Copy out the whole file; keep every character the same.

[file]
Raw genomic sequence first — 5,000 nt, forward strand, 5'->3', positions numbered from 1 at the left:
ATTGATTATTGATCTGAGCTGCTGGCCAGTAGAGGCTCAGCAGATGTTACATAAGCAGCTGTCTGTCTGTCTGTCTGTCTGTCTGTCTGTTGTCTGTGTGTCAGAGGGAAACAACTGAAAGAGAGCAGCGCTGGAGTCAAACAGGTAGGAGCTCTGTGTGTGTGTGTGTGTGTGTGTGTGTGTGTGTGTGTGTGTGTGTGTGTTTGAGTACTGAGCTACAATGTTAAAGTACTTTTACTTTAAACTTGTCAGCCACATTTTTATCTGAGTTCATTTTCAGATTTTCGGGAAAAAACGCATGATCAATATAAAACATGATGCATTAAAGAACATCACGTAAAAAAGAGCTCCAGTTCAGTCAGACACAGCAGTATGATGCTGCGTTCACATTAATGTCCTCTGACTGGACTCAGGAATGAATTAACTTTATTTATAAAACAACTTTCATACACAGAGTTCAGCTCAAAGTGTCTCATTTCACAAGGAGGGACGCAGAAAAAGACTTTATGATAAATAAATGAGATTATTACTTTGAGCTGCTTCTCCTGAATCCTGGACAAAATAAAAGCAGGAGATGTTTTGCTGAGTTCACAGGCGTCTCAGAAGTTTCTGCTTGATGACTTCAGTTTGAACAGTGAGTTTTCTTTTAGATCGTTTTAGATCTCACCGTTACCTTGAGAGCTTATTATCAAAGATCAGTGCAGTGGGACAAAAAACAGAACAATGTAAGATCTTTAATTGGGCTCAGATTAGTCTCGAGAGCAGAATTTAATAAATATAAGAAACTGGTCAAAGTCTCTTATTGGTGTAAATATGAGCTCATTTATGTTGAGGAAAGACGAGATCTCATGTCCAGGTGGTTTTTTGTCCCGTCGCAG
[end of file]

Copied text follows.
Raw genomic sequence first — 5,000 nt, forward strand, 5'->3', positions numbered from 1 at the left:
ATTGATTATTGATCTGAGCTGCTGGCCAGTAGAGGCTCAGCAGATGTTACATAAGCAGCTGTCTGTCTGTCTGTCTGTCTGTCTGTCTGTTGTCTGTGTGTCAGAGGGAAACAACTGAAAGAGAGCAGCGCTGGAGTCAAACAGGTAGGAGCTCTGTGTGTGTGTGTGTGTGTGTGTGTGTGTGTGTGTGTGTGTGTGTGTGTTTGAGTACTGAGCTACAATGTTAAAGTACTTTTACTTTAAACTTGTCAGCCACATTTTTATCTGAGTTCATTTTCAGATTTTCGGGAAAAAACGCATGATCAATATAAAACATGATGCATTAAAGAACATCACGTAAAAAAGAGCTCCAGTTCAGTCAGACACAGCAGTATGATGCTGCGTTCACATTAATGTCCTCTGACTGGACTCAGGAATGAATTAACTTTATTTATAAAACAACTTTCATACACAGAGTTCAGCTCAAAGTGTCTCATTTCACAAGGAGGGACGCAGAAAAAGACTTTATGATAAATAAATGAGATTATTACTTTGAGCTGCTTCTCCTGAATCCTGGACAAAATAAAAGCAGGAGATGTTTTGCTGAGTTCACAGGCGTCTCAGAAGTTTCTGCTTGATGACTTCAGTTTGAACAGTGAGTTTTCTTTTAGATCGTTTTAGATCTCACCGTTACCTTGAGAGCTTATTATCAAAGATCAGTGCAGTGGGACAAAAAACAGAACAATGTAAGATCTTTAATTGGGCTCAGATTAGTCTCGAGAGCAGAATTTAATAAATATAAGAAACTGGTCAAAGTCTCTTATTGGTGTAAATATGAGCTCATTTATGTTGAGGAAAGACGAGATCTCATGTCCAGGTGGTTTTTTGTCCCGTCGCAG